Celebrating the Ryan Gosling we didn’t have to import from Canada.
Paul Newman will go down as Hollywood’s great good man. As we celebrate presidents and veterans and various other American heroes in preparation for the USA’s birthday, why not take a minute to celebrate the Hollywood embodiment of the good side of Americana?
As American as apple pie and wholesome as kale, Newman maintains just about as stellar a reputation — for his philanthropy, kindness, and acting career — as any A-lister has managed to maintain since Hollywood began.
Now, what do I mean when I say Paul Newman was as American as a cookout on the 4th of July? I mean that when I started thinking about the subject of the American Dream, I decided to play some free word association, and it went a little something like this:
America. Freedom. Independence. Guns. Wild West. War. Movies. Hollywood. Fifties. Diners. Cars. Industry. Business. Family. (And so on.)
Then I stopped and tried to think of a movie-related person or thing that summed up all these terms, and one name immediately popped into my head. Considering the title of this article, you can probably guess what that name was.
Unlike a lot of American acting legends who became famous playing heroes embodying American values but by most accounts were far less wholesome off screen (see: Henry Fonda), Newman made his name playing anti-heroes — scoundrels, womanizers, and outlaws — yet off screen, the most scandalous thing about him was usually the relative lack of scandal in his life. Instead, he continued making headlines with his philanthropic work, activism, entrepreneurship, and mid-life adoption of a second career as an IndyCar driver.
But maybe you’re not convinced. Or maybe you are and you love Paul Newman and want to read more. Either way, here are seven specific reasons why Newman embodied American-ness (as for the dreamboat part, just watch any of his films from the ’50s and ’60s):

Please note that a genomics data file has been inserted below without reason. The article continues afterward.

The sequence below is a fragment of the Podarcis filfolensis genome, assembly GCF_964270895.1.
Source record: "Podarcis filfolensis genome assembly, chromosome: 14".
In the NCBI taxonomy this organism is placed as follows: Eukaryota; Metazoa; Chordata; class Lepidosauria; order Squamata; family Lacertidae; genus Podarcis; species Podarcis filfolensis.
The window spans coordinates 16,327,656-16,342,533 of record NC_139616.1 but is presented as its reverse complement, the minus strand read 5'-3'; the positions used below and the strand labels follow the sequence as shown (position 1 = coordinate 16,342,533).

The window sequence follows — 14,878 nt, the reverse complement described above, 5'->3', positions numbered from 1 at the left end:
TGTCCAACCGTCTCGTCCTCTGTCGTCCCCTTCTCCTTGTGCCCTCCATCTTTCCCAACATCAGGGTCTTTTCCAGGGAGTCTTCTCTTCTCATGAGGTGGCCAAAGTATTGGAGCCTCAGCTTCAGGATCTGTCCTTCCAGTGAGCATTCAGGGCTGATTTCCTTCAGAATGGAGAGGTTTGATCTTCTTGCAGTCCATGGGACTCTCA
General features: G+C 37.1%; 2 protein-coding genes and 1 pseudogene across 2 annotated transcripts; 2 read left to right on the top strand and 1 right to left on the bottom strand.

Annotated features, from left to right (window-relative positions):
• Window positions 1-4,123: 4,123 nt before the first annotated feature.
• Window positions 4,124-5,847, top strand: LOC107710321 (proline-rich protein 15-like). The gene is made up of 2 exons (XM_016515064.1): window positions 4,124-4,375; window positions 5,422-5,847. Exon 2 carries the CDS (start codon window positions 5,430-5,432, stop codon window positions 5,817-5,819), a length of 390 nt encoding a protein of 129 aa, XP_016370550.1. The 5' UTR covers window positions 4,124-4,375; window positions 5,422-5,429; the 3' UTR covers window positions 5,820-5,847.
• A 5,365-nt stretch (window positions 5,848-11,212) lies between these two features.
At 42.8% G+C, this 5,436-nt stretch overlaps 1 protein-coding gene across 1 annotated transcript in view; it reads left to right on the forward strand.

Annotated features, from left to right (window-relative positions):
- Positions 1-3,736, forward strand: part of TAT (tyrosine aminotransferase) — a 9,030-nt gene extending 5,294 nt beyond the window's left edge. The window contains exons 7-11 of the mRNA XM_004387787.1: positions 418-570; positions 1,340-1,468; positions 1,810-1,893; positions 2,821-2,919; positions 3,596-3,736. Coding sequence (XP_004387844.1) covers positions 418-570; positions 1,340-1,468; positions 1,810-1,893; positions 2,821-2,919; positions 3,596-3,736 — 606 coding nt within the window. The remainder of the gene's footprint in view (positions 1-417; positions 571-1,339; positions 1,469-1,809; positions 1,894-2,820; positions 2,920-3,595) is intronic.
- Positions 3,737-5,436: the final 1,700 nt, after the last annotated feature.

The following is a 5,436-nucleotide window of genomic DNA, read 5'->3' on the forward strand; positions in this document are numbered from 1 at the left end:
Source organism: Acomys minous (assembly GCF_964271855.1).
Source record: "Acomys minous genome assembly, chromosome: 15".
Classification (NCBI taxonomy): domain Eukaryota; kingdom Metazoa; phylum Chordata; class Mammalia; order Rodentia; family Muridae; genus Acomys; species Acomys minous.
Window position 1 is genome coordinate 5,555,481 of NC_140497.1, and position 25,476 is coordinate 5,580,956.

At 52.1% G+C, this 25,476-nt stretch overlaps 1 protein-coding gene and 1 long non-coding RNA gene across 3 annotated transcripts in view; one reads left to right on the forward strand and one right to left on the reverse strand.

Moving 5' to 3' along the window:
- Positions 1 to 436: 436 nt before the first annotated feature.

Newman might have emerged more near the tail end of Hollywood’s Golden Age, but he was part of it nonetheless. Just look at this joint audition he did with James Dean:
Not only did Newman star in several highly influential and acclaimed films through his career, which spanned half a century, but on an “American-ness” scale from 1 to 10, his most iconic and enduring roles rank about an 11: Butch Cassidy, Wild West outlaw; Luke Jackson, a petty criminal (and decorated war veteran!) repeatedly sent to a Florida chain gang prison; Henry “Shaw” Gondorff, an aging con-man who helps construct a plan to cheat a mob boss in Depression-era Chicago.
In 1943, Newman enlisted in the US Navy V-12 program, fresh out of high school. His hopes of becoming a pilot were quickly dashed when it was discovered he was color blind, and he was sent to basic training instead, qualifying as a rear-seat radioman and gunner for torpedo bombers. He was discharged in 1946 and took home a Good Conduct medal, exactly the way just about every character he ever played wouldn’t.
Need For Speed
Newman began a racing career at the age of 47. He ended it at the age of 83, just a month before his death, with a few laps around a local racetrack in a red, white, and blue Corvette. In between, he was ranked among the top 25% of racers, and at 70 became the record-holder for oldest driver to place in a professional event after his team took third at a 24-hour race in Daytona, Florida. In the words of Doug Stokes, a racing industry friend of Newman’s, “He was not only a good driver, he was a great driver. Had it gone the other way, he could have been a top pro driver who acted on the side.”